Saturday, September 09, 2006

Gardening in Minnesota's unknown coldest spot

My gardening plans took an abrupt turn this morning, as I realized that not even 6 mil plastic or old tarps can fend off 25 degree frost.

Beans, done. Summer squash, done. Winter squash, done. Cucumbers, done (although there may be a vine or two that survived.) Peppers and eggplant, of course. Basil, a fragrant memory. Tomatillo, maybe I can harvest the fruits but they are so small I don't know if it's worth it. Tomatoes...I'm beginning to wonder if it's possible here.

I really thought I would feel more devastated than I did. I may have uttered an expletive or two when I first viewed the damage, but surprisingly I was thinking, Okay. So the final crop will be less than expected, but what has been the harvest this year?

The harvest has well exceeded the crop. Although I won't have a bumper crop of tomatoes this year, and I won't even get to taste some of the varieties I planted, I still come away from this gardening season with more than what I put into it. I have the knowledge, from observing soil conditions, plant health and insects, but it's more than what I learned. I realized that the largest harvest comes from the doing, the planning, the moments spent out there looking across the swamp, the morning I saw the harriers in their courtship flight, the honest muscle aches from a hard day's work, the standing back and seeing the beauty of it all. The crop is just a small part of the harvest.

I have had my fill of summer squash. Of cucumbers. I have enjoyed a few tomatoes, and the smell of fresh basil. I have a bucket full of onions, and enough garlic to last for a while. Tomorrow I will plant more lettuce and kale and spinach; even in autumn there is still room for growth. Carrots still wave their feathery heads, and the Swiss chard is indestructible. I have rutabagas, and parsnips, and potatoes to dig. And there are enough ripe, and almost ripe tomatoes, and maybe a few pints of green tomato salsa to make.

As a matter of fact, I could not help but notice the overwhelming beauty of the world today. The kids spied a red-tailed hawk riding the wind currents, and said "Mom! An eagle with a red tail!" Asters bloomed everywhere. I took a walk in the woods with Calvin and discovered parts of our own land I'd long forgotten. The sky was a clear, piercing blue, the woods smelling of frost and decaying ferns and pine needles. I found a new blueberry patch, on our land, to check next year, and blackberry growing everywhere. It was all wonderful, the best place I could ever hope for. The small setbacks; they are just that. In the larger scheme of things, this is it. Living in the moment.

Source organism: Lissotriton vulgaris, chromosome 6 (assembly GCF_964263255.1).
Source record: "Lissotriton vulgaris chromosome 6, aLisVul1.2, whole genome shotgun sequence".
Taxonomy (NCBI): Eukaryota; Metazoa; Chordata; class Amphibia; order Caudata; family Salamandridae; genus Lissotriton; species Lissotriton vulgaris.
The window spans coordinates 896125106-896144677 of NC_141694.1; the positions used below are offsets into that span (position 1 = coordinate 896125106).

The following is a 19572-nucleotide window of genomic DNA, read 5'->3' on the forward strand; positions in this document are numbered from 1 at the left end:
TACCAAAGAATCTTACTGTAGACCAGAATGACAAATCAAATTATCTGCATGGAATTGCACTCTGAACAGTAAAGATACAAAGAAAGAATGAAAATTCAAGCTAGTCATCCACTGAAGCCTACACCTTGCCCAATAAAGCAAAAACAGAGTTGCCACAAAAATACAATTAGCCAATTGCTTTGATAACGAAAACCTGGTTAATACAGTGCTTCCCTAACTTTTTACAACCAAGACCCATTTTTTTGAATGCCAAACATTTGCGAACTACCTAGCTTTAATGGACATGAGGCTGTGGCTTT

7 comments:

LauraHinNJ said...

Give thanks for the harvest (though I'm sad you've had frost already!)

I haven't had my fill of tomatoes yet, luckily they will ripen into early October here.

You have harriers on your land? What a treat.

pablo said...

Nicely done post. I especially like the strong ending.

Our suburban tomatoes did not do well this year. The toms mostly rotted before they ripened.

I'd love to have blueberries on my land, but I'm told it's too dry.

How many acres are in your wonderland?

Floridacracker said...

What an excellent post.
"The harvest has well exceeded the crop"
Nice.

madcap said...

Sorry about the tomatoes. We haven't had a true frost yet, it's been exceptionally warm for an exceptionally long time here. I remember that two years ago on September 9 we had a heavy snow!

Are your poly-tarps draped over the plants themselves or are they on a frame of some sort?

Deb said...

LauraH- The harriers were indeed a treat. I've noticed a lot of them around here, but the pair I saw was just magical.

pablo- we have 40 acres. I usually stop at the woods south of our cabin, about 10-15 acres of pines, birch, and aspen. I've been meaning to cut some trails thru there, but there's always something else that takes higher priority.

FC- thanks. I get a lot just from the act of gardening.

madcap- I have PVC hoops over most of the tomato beds; basically a 10' (I think) length of 1" PVC pipe bent to cover a 4 foot wide bed. There are 3 or 4 of them per 8 foot bed. Over that I stretch 6 mil building plastic, not any fancy greenhouse stuff. The beds that don't have hoops I cover with whatever's available; old tarps,lumber wrapping, whatever.

But, you see how all that worked. I'm thinking of constructing a permanent greenhouse, or having beds covered with the large size bubble wrap for insulation. Seriously. I want to grow tomatoes here!

Lynne said...

25 DEGREE FROST!! I think you beat Embarrass!

Tracy said...

What a beautiful post. You captured my mood as autumn approaches. People from other parts of the country always wonder why we want to live here in Minnesota. I can never really explain that the changing seasons are just what they are supposed to be, and that even if we give up one thing (the garden), we also gain so much more as each season passes into another.